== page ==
Can Iran Eliminate Female Genital Mutilation?
There is a growing body of evidence revealing that women and girls in communities in Iran and other parts of the Middle East are being subjected to female genital mutilation (FGM). Yet efforts to end the practice often result in a backlash from conservative sections of society. With little national or international recognition of FGM in the region, activists also face an uphill struggle to secure the resources needed to tackle its prevalence and provide survivors with support.
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The theme for the 2022 International Day of Zero Tolerance for Female Genital Mutilation, which took place on February 6, was accelerating investment to end FGM. With the COVID-19 pandemic seriously impacting efforts to eliminate this harmful practice, it is crucial for governments, international actors and donors to scale up investments in global efforts.
What Is FGM?
FGM involves the partial or complete removal of external female genitalia for non-medical reasons. It is not recommended in any religious texts, has no health benefits and can cause serious lifelong physical and psychological harm.
With an increase in investment to end this harmful practice, it is important to ensure that sufficient resources are allocated to the Middle East and Asia, which have not been traditionally prioritized, partly due to the absence of official data on the practice. The impact of low investment is felt by women’s rights activists, whose work in both regions is woefully underfunded and lacks sufficient international support.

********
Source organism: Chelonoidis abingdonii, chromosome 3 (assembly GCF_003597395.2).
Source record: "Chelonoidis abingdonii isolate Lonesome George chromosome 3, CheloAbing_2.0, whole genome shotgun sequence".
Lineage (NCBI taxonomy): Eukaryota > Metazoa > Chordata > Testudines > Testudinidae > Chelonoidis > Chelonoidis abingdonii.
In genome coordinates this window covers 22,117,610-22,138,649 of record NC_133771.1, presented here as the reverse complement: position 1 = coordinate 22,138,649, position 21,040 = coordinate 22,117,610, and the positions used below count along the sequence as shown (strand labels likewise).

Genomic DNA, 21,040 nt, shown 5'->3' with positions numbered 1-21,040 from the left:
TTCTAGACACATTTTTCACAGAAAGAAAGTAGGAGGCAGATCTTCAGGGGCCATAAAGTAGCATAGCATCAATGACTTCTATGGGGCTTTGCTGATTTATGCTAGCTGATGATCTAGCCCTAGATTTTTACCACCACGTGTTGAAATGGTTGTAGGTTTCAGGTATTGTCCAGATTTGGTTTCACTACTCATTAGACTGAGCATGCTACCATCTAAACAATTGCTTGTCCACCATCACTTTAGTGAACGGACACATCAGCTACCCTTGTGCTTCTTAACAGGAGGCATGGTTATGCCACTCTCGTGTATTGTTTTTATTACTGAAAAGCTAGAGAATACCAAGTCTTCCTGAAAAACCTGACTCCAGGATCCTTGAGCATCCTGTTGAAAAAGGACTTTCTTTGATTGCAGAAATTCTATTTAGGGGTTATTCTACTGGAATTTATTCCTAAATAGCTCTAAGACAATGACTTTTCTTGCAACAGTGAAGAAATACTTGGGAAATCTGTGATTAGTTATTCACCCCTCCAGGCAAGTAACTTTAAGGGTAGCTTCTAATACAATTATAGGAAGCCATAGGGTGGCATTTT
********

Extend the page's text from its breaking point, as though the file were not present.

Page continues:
Globally, an estimated 200 million women and girls have experienced some form of FGM, which is a human rights violation and form of violence against women and girls. However, this data is based only on 31 countries from which national prevalence data is available and does not reflect the true scale of the problem. This has been documented in various reports, including FGM/C: A Global Response by the US End FGM/C Network, the End FGM European Network and Equality Now. This report found that FGM occurs in more countries around the world than widely acknowledged and that the number of women and girls who are affected is being woefully underestimated.
FGM in Iran
In Iran, the lack of sufficient resources and international assistance has impacted the work of organizations such as Stop FGM Iran. This organization, in particular, does not have big statistical studies to provide reliable data on the scale and nature of FGM in Iran. It also faces challenges due to little support and limited media coverage.
FGM has been documented in Iran for almost a century. In 1928, a travel report by pediatrician Dr. Rastegar, writing about Lorestan, a province in Western Iran, was published in the magazine Nahid:
“Another important point that is common among women living in tents is the circumcision of girls, which must be done from the age of five to nine; for until a girl is circumcised, she is not a Muslim and no one will take bread from her. As it was heard from the Lors, the method of circumcising girls is that they put the girl to sleep and cut the outer part of the clitoris, which is out of the small lips, with a sharp razor. Due to the weather and other environmental qualities, the genitals of the nomadic girls are different from urban girls. As is understood, this practice is also common among the Arabs and the tribes of Khuzestan also believe in this practice. To stop the bleeding, the girl has to sit in the river up to her waist, and if she bleeds again, she has to move in the water for a while.”